Today, May 23, the Church celebrates Saint John the Baptist Rossi, an Italian priest who consecrated his life to bring God’s forgiveness and mercy to all peoples. It was in this way that John the Baptist understood his priesthood, making use, in a particular way, of the sacrament of reconciliation.
Rossi – as he was known – always strove to be a good confessor: warm, kind and precise in his advice; virtues impossible to achieve if he is not docile to grace and if he is not ready to listen to the person he is in front of. Saint John Baptist Rossi acquired a special sensitivity to recognize how patient and merciful the Lord is, and he wanted to share with everyone – sinners – the immense joy that he himself experienced at seeing himself forgiven, reconciled, reborn.
That is why one of his greatest desires was to always be available to confess to whoever needed it, especially the sick, prisoners and those who sought to leave behind a life of sin.
Having embodied those ideals of the priesthood so well made Fr. Juan Bautista attract many people of all kinds, who used to stand in long lines to confess to him. The saint once stated: “Before I wondered what would be the way to reach heaven and save many souls. And I have discovered that the help I can give to those who want to be saved is to confess them. It is incredible the great good that can be done in confession”.
God teaches us with kindness
Juan Bautista Rossi was born in 1698, in a town near Genoa, Italy. At the age of 13 he moved to Rome, to the house of a priest cousin, canon of Santa Maria in Cosmedin. His desire was to study at the famous Roman College, an institution founded by Saint Ignatius of Loyola in 1550. In 1714, at the age of 16, he began his ecclesiastical studies, which he later concluded with the Dominicans, graduating in Theology. He was ordained a priest at 23, on March 8, 1721.
Before being ordained, Juan Bautista had already developed an intense apostolate. The years of formation had also been years of pastoral activity, naturally, with some mortifications. Then came the first years of priesthood, full of apprenticeships. Juan Bautista discovered in them the spiritual importance of giving up certain things in the order of comforts and pleasures – food, drink or rest. without realizing that he sometimes incurred certain exaggerations that damaged his health. That, perhaps, was his greatest lesson: he learned that true mortification is the one exerted by accepting the sufferings and work of each day; yes, with effort, but considering the real possibilities of oneself, thinking that one must free oneself from certain things to love more, not to become “invincible”.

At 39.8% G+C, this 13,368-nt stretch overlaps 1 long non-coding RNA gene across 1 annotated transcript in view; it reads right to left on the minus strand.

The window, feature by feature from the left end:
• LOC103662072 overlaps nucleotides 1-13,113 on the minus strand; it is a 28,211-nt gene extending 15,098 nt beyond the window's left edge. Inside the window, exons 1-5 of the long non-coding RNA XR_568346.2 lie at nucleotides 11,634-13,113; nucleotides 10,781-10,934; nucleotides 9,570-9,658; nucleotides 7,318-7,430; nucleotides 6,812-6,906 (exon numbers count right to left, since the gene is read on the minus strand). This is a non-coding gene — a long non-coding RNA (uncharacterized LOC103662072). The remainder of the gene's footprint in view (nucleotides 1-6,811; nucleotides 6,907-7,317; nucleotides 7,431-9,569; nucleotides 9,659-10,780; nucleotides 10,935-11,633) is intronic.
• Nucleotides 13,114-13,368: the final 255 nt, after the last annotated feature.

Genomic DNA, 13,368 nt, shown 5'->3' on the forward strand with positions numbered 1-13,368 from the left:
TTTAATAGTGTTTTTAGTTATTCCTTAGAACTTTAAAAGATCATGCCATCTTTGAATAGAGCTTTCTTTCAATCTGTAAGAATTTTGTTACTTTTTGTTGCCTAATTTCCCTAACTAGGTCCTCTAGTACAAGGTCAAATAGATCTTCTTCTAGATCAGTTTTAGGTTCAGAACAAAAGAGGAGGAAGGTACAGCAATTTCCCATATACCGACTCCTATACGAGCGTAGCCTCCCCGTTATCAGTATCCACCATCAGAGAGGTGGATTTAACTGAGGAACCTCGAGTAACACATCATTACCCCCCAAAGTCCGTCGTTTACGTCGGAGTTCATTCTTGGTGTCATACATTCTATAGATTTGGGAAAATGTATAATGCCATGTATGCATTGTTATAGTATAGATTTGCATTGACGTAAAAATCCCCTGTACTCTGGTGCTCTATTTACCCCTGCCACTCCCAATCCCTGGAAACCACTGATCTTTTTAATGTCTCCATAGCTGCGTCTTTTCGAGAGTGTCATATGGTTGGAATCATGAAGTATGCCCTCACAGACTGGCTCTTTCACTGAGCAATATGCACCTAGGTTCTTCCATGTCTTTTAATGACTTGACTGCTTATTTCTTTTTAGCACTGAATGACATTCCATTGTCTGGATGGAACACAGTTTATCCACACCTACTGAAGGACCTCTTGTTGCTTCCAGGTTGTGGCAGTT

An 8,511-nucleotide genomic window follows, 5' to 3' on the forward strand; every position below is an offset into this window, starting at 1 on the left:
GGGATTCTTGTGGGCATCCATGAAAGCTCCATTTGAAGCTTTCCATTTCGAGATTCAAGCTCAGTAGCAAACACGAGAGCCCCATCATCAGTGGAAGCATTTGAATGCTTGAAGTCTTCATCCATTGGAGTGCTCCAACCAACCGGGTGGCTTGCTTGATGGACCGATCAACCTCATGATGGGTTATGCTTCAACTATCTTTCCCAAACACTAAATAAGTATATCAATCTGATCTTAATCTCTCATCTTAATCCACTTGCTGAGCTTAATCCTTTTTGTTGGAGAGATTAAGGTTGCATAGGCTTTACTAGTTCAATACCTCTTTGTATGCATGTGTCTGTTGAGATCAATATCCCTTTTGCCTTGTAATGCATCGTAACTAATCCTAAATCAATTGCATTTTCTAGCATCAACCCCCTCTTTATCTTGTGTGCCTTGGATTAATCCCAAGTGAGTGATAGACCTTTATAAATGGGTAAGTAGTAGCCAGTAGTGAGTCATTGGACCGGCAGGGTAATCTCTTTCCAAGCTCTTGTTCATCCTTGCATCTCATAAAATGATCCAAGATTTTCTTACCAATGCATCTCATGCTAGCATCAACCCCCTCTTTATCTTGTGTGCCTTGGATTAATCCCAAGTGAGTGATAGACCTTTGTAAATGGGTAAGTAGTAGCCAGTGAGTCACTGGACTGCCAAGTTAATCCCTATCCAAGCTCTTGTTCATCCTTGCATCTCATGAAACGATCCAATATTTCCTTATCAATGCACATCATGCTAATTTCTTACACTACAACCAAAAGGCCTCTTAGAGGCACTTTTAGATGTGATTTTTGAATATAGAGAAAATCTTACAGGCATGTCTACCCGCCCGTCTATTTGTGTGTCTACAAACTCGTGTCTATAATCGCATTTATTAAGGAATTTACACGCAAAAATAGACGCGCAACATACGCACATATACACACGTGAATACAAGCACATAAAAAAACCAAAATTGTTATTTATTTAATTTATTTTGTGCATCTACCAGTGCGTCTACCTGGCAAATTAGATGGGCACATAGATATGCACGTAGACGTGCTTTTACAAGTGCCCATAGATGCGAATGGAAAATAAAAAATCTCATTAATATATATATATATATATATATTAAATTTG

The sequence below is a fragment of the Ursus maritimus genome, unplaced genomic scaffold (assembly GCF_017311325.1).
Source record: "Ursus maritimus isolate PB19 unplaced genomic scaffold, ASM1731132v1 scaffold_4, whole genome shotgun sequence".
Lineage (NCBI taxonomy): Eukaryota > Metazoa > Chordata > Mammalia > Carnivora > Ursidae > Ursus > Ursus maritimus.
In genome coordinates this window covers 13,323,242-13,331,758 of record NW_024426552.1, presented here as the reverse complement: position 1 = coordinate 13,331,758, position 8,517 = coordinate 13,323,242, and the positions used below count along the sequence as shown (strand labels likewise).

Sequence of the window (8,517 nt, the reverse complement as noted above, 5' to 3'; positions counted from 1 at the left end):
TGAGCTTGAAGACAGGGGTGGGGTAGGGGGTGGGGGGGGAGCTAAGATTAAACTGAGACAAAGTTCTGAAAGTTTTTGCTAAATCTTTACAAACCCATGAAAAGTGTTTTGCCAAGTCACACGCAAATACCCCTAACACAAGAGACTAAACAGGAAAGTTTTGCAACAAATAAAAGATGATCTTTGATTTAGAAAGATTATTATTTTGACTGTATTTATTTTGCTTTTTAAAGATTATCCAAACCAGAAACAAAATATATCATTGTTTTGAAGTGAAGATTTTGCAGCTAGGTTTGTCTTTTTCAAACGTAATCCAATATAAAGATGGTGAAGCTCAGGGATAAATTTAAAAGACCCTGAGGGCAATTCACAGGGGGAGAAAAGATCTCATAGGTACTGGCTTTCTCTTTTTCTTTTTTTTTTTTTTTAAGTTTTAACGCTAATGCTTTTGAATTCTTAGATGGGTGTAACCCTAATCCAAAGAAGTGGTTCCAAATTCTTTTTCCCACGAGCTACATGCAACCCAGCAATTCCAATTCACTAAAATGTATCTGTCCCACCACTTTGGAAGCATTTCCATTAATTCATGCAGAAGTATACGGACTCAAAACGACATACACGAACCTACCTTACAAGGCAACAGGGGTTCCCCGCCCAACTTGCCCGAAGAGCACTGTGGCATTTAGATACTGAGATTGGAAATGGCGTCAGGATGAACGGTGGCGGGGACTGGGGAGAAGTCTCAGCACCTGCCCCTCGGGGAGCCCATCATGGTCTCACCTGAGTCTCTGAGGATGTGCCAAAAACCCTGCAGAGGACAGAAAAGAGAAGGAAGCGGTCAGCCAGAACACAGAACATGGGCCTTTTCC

He who loves God welcomes his brother
The Pope commissioned John the Baptist to take care of a homeless shelter. In that enclosure, the saint served the poor and needy for many years. And, concerned about the spiritual well-being of those he welcomed, he combined material care with the teaching of the Word of God and catechism, so that the life of the shelter ended up revolving around the life of grace and the sacraments. .
On May 23, 1764, Fr. Juan Bautista suffered a heart attack and died at the age of 66. He died as he lived, being a poor among the poor. There wasn’t even enough money to pay for the burial, so many charitable people gave money for him to be buried Christian. His funeral was something of a grand event: 260 priests, an archbishop, many religious attended, all accompanied by a multitude of grateful souls.
He was canonized by Pope Leo XIII on December 8, 1881.